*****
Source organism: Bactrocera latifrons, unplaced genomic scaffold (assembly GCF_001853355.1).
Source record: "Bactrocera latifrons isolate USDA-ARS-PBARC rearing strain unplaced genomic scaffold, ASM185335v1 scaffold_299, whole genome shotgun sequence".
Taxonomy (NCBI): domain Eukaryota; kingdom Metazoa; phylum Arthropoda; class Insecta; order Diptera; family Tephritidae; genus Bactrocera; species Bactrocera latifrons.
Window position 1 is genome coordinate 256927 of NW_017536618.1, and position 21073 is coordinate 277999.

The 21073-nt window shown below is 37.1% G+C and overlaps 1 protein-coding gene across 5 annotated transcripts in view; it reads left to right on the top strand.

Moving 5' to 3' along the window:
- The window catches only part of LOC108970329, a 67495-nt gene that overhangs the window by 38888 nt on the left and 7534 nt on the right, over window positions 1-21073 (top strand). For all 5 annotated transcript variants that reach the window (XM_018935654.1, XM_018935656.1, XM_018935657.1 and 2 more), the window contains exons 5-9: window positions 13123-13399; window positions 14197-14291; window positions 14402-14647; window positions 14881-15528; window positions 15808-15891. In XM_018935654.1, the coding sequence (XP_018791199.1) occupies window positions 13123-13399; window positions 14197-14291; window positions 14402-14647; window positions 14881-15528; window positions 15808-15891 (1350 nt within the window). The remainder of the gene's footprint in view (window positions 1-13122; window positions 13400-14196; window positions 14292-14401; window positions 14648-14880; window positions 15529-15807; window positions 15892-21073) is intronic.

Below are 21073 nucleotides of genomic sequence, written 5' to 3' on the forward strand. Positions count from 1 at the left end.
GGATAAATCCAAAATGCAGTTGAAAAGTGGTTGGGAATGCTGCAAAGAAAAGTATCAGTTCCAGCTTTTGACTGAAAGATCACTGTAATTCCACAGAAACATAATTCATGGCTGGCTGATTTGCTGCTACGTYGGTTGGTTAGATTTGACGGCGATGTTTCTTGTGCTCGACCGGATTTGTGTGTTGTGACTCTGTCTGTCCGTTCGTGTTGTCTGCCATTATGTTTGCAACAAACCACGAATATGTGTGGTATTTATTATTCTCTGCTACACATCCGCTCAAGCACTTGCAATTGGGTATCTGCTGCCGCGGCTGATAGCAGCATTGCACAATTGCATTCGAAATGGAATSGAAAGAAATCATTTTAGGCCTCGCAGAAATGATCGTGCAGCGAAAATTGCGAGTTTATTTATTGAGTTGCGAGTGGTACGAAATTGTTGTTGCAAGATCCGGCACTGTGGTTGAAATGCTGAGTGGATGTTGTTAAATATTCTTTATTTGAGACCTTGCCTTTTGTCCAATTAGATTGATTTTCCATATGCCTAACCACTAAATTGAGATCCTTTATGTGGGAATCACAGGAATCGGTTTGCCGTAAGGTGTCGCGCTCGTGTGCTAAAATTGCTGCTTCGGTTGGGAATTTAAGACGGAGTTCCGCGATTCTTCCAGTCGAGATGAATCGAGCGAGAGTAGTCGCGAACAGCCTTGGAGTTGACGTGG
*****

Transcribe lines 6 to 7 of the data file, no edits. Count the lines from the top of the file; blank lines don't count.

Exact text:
Moving 5' to 3' along the window:
- The window catches only part of LOC108970329, a 67495-nt gene that overhangs the window by 38888 nt on the left and 7534 nt on the right, over window positions 1-21073 (top strand). For all 5 annotated transcript variants that reach the window (XM_018935654.1, XM_018935656.1, XM_018935657.1 and 2 more), the window contains exons 5-9: window positions 13123-13399; window positions 14197-14291; window positions 14402-14647; window positions 14881-15528; window positions 15808-15891. In XM_018935654.1, the coding sequence (XP_018791199.1) occupies window positions 13123-13399; window positions 14197-14291; window positions 14402-14647; window positions 14881-15528; window positions 15808-15891 (1350 nt within the window). The remainder of the gene's footprint in view (window positions 1-13122; window positions 13400-14196; window positions 14292-14401; window positions 14648-14880; window positions 15529-15807; window positions 15892-21073) is intronic.